History of Conventional Wind Turbines Published—Finally

By Paul Gipe

The first installment of an overview of the history of conventional wind turbines was published by Swedish academic Erik Möllerström and myself 15 August. Part 1 appears in Wind Engineering, an imprint of Sage Journals. The second part will appear later this year.

Titled An overview of the history of wind turbine development: Part I—The early wind turbines until the 1960s, the journal article traces the development of modern wind turbines from the late 19th century through the post war years.

The long saga began innocently enough when Möllerström approached me with the idea of a companion piece to a journal article we’d written previously. Möllerström, a senior lecturer of Energy Engineering at Halmstad University, and I published “A historical review of vertical axis wind turbines rated 100 kW and above” in 2019.

Seemed like a good idea at the time. I’d completed a lot of historical research for my last book, Wind Energy for the Rest of Us (2016) and we could parlay that into an academic article. The latter is more permanent than a printed book and could reach a broader audience.

Smith-Putnam 1,000 kW wind turbine atop Granpa’s Knob, Vermont on 30 August 1941. Archives of Carl Wilcox. Note that the blades on the downnwind, flapping rotor are feathered.

Alas, I hadn’t footnoted my earlier work and neither of us was fully aware of all the pitfalls we were to encounter and the very deep rabbit holes we were to fall down before publication.

I now know more about digital citation systems than I ever wanted to know. (I use Zotero, an open-source bibliographic tool.) And that was just the beginning.

For my part, I embarrassingly discovered little-known inventors and their wind turbines that I had never heard of—and I’ve been writing about wind energy for just a few decades now. Take Dimitri Stein and his Nordwind turbine, for example. How could I have missed him?

Then there was another long-forgotten British wind turbine on the Isle of Man that was probably the most successful of the British post-war wind turbines. Again, I’d never heard of it. Few had, it turns out. The effort had disappeared into obscurity.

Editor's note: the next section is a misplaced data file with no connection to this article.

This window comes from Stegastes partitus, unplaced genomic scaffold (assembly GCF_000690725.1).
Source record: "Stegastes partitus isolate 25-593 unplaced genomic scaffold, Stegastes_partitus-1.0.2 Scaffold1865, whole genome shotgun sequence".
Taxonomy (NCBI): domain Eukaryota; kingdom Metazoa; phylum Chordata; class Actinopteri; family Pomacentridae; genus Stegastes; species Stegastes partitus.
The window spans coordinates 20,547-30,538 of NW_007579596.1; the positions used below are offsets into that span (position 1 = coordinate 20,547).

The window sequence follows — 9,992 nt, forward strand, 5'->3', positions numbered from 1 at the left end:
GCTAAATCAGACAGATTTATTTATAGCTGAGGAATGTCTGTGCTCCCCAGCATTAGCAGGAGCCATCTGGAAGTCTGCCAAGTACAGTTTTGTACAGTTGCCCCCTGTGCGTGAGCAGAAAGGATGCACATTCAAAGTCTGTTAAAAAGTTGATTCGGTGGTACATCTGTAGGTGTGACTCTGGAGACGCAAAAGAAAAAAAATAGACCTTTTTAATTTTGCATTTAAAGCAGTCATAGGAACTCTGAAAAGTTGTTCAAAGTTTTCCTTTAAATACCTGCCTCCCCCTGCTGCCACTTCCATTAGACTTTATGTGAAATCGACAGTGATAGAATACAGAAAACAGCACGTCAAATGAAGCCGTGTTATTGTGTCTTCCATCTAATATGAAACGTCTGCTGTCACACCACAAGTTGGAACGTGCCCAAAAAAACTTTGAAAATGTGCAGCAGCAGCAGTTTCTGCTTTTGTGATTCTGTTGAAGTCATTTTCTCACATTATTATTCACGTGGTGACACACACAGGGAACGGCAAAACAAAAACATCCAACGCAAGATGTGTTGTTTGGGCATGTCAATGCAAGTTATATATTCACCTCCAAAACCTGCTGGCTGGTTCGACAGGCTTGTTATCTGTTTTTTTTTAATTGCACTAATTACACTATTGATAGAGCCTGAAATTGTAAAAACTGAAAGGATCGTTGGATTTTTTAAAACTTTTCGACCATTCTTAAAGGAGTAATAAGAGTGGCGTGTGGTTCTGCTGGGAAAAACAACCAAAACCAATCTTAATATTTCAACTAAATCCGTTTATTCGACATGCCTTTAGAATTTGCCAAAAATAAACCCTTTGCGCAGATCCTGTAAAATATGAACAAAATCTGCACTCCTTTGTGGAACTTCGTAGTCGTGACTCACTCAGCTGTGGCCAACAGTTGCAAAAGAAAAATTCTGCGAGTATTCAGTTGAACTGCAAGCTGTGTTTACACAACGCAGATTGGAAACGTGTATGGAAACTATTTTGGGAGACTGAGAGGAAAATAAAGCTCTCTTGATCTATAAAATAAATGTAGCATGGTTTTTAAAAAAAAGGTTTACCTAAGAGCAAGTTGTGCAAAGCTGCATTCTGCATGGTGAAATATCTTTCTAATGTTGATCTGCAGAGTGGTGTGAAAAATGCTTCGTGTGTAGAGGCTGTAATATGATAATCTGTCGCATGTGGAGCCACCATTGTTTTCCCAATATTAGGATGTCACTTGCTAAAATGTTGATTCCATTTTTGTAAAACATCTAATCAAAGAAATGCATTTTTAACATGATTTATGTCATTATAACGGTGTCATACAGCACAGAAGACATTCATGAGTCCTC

Both designs may have had more influence on subsequent wind turbines than is widely known.

Fortunately, we were able to set the historical record straight in places. The giant French BEST-Romani experimental wind turbine of the 1960s was not rated at 800 kW as widely reported, but only 640 kW.

Most significantly, I was called up short by French colleague Philippe Bruyerre who pointed out that the Smith-Putnam wind turbine was not rated at 1,250 kW but only 1,000 kW for the same reason the BEST-Romani wind turbine wasn’t really 800 kW either. Even Palmer Putnam himself got it wrong in his book Power from the Wind. Nevertheless, I and many others have been reporting the capacity of the wind turbine in error for years.

What seemed like a simple idea at first—an article on horizontal-axis wind turbines–took us more than a year to bring to fruition. We couldn’t have completed such a lengthy project without the help of John Twidell, Etienne Rogier, Matthias Heymann, Mark Haller, and James Manwell.

Unlike many academic articles that can only be read behind a pay wall, our historical review is openly accessible and available for download. 

I’ve written elsewhere that much of what we know about wind energy was known in 1957. Then I moved that date back to 1927 as I learned more about German physicist Albert Betz. Most surprising to me was discovering that the essence of what makes a wind turbine a success was written by Scottish academic James Blyth in 1892.

Blyth laid down three rules for harnessing the wind successfully, and they remain true to this day.

    It must be always be ready to go.

    It must go without attendance for lengthened periods.

    It must go through the wildest gale and be able to take full advantage of it.

An overview of the history of wind turbine development: Part I—The early wind turbines until the 1960s